This is coming after the popularly called ‘South Africa’s Mother of Nations’ gave up the ghost.
Matthews Seate used to drive Winnie Madikizela-Mandela from Brandfort to the airport in Bloemfontein for the many trips she used to take to visit her husband, former president Nelson Mandela, on Robben Island. And he recalls taking many risks.
He used to run errands – which included cashing cheques – for Madikizela-Mandela during the time she was banished to Brandfort in 1977.
Seate, who was born in Orlando East, used to live 10 houses away from Madikizela-Mandela.
“This home in Brandfort belonged to my [maternal grandmother]. While growing up, we used to come and visit for a few days during the holidays.”
Seate said growing up in Brandfort was difficult.
“During those days, if you came to visit, you needed permission from the police and they wanted to know how long you’d be in the area. You needed a permit to visit your family.”
Permanent move to Brandfort
He could not recall when he moved to Brandfort, but said it was after his mother had died.
“I had a house in Katlehong. I used to come to Brandfort every month to take my mother to the hospital in Bloemfontein for treatments.”
His mother later died and this forced him to move to Brandfort permanently.
“When Mama Winnie arrived here, I did not own a house and I had not gotten married yet. I was living in Orlando East. I knew her from there.”
Seate and Madikizela-Mandela only became close once they reunited in Brandfort.
“When I found Mama and [her daughter] Zindzi here, we were happy to see one another again.”
He said he used to frequent Madikizela-Mandela’s Brandfort home.
Apartheid police were stationed on a tower overlooking the Brandfort community. This is where they used to monitor people entering and leaving Madikizela-Mandela’s home.
“I used to wake up most mornings and go to the house. I only left when I was going home to sleep. She would send me to run errands. When we used to have the Barclays Bank, she used to send me to the bank to cash out cheques that had been seen sent from donors from overseas.”
He would go wherever Madikizela-Mandela sent him.
“I considered myself part of the family because, even though I did not get to meet Tata Mandela, I used to take Mama to the Bloemfontein airport when she [travelled] to see Tata in Robben Island. We used to take her and fetch her and return her to Brandfort.
“It was either myself, Oupa, who was Zindzi’s boyfriend or another man from Lesotho called MK. We would alternate taking her to the airport.”
Seate said he remembered Madikizela-Mandela as a people’s person and someone who liked helping those who were less fortunate.
“It was very difficult in those days because we could not leave Brandfort because we were always under surveillance. The police would always watch us from the tower. They knew when we went to the toilet. They knew everything.”
He said Madikizela-Mandela was feared by the apartheid police but that the people loved her.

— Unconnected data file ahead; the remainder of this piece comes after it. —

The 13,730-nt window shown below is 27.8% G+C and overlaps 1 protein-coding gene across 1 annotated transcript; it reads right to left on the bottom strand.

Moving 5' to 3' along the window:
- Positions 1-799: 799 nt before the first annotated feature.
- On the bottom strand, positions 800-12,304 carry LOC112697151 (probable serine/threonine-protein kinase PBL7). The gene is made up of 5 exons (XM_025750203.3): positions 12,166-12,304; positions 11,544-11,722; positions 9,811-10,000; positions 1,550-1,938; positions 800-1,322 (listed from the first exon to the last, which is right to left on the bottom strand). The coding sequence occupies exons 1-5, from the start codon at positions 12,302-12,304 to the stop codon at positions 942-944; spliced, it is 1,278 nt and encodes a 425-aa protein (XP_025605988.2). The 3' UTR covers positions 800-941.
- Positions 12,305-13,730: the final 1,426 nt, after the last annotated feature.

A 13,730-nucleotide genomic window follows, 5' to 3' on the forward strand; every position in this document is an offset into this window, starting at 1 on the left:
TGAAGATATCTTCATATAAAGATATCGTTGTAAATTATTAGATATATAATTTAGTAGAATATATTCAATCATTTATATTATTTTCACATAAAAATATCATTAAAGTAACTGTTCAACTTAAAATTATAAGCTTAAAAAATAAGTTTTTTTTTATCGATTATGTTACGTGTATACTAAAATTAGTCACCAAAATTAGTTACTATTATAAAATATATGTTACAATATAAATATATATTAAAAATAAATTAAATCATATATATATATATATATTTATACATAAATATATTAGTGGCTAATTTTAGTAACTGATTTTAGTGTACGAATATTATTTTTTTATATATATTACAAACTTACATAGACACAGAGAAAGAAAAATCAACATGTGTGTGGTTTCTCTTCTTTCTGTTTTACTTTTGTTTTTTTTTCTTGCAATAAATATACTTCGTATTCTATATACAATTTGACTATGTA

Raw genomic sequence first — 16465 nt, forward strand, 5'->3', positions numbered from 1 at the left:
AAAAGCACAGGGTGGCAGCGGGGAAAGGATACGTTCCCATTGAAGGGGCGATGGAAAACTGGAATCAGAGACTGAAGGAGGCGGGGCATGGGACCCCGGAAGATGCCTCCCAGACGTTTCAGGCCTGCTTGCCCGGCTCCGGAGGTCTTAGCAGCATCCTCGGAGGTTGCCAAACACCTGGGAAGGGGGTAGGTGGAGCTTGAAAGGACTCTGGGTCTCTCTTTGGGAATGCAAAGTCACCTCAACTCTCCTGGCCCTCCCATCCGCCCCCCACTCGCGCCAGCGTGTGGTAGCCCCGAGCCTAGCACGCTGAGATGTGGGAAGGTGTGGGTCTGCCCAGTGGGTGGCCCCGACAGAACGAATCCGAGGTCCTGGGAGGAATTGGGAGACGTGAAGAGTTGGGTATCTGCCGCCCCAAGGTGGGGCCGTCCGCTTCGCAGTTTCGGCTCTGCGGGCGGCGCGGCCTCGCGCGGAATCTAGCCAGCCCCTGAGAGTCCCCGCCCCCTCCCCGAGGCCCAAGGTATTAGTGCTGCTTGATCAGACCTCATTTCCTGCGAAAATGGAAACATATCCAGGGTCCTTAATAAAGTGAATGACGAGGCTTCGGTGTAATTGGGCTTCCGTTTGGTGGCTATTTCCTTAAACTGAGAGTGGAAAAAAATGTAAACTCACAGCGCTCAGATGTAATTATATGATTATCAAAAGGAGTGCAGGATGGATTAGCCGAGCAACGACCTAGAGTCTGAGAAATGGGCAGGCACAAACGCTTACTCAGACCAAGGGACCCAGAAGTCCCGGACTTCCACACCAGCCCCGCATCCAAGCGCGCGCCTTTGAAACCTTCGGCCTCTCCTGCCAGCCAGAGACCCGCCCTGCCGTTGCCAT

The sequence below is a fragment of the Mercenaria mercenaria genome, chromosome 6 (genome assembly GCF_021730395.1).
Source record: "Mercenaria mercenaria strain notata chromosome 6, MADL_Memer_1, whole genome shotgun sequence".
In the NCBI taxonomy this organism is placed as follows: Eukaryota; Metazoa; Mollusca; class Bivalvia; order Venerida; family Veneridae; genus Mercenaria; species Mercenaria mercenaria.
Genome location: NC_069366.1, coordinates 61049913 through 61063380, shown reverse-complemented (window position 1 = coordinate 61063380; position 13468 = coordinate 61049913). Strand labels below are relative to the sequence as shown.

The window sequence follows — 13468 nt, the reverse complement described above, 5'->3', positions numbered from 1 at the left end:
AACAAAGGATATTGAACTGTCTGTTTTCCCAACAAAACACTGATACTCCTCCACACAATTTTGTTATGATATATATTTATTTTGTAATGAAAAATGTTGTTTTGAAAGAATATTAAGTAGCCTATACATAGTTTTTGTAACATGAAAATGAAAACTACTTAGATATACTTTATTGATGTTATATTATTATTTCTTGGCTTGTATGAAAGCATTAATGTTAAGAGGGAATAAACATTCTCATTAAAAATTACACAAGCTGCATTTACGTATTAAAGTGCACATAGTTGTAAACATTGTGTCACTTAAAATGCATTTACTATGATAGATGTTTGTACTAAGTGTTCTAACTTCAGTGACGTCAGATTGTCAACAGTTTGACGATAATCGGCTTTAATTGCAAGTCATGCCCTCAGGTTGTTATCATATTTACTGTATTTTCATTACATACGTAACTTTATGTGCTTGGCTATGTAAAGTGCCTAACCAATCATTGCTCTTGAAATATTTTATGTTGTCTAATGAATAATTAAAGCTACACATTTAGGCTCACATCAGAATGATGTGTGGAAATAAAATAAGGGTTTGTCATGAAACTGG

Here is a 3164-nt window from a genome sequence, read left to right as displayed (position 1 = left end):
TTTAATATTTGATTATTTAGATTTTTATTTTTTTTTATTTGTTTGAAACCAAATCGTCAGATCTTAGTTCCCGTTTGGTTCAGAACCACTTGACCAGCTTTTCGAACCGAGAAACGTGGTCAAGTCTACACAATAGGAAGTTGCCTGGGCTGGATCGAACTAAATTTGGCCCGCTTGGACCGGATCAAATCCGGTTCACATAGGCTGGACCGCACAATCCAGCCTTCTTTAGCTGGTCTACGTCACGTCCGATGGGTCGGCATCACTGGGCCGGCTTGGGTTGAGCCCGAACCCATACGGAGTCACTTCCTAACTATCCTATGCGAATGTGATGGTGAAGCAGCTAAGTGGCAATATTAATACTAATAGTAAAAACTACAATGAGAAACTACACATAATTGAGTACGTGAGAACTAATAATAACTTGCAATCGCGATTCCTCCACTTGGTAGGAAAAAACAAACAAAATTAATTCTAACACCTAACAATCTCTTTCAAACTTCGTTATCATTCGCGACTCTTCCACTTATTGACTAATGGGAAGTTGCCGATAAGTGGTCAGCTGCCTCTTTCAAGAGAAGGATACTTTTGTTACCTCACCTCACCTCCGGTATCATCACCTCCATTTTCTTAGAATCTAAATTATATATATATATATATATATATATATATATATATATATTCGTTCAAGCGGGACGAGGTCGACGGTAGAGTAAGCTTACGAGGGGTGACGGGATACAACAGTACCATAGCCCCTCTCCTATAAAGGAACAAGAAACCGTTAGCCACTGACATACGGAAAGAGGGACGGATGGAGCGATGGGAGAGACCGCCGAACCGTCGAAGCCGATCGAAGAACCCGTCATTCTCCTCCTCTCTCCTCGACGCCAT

“No one was allowed to visit her. I used to force my way to the house and they tried so many ways to arrest me but they could not get information out of me.”
Seate was on many occasions questioned by the police on why he was visiting Madikizela-Mandela and what they were talking about.
Seate recalled Madikizela-Mandela’s home as a warm and cosy environment. He said, when he looked at the state in which it was today, it hurt him.
“Every time I walk past the house, I feel pain because that is a house that should have been renovated and turned into a museum. Instead, the house has turned into a house where people drink [and] have sex and people use it for whatever they want. Vagrants are using it. Whoever wants to stay there stays there.”
Seate said the community had been told that the house would be turned into a museum.
“I thought, because I was one of the people that spent time with Mama, that when opportunities arose, we would get employed. But nothing happened.”
He said he wished the Free State government would fulfil its promise.
“They need to make it beautiful again. It must be a reminder to the community that Mama used to live there and she contributed toward making a positive change in Brandfort.”
Seate said he was upset when he heard the news that Madikizela-Mandela had died on April 2 in Johannesburg.
“She leaves at a time when I thought that we needed to meet with her and Zindzi to tell them my circumstances here with the hope of getting assistance from them.
“I applied for an RDP [house] and they told me to go to Johannesburg. I am also unable to get a job because the same apartheid police are still here, so life is tough.”
Seate said he would have loved to attend Madikizela-Mandela’s funeral on Saturday but he wasn’t able to.
“I would love to with all my heart but I am not sure how I am going to get there.”
If the government provided transport, he would, he said.
“People from Brandfort would love to go and say goodbye to Mama Winnie.”
He said he would remember Madikizela-Mandela as a woman who “was full of love”.
“She did not discriminate, she was empathetic and did not want to see people going hungry.
“I did not work during those days but I was clothed and fed because of her.”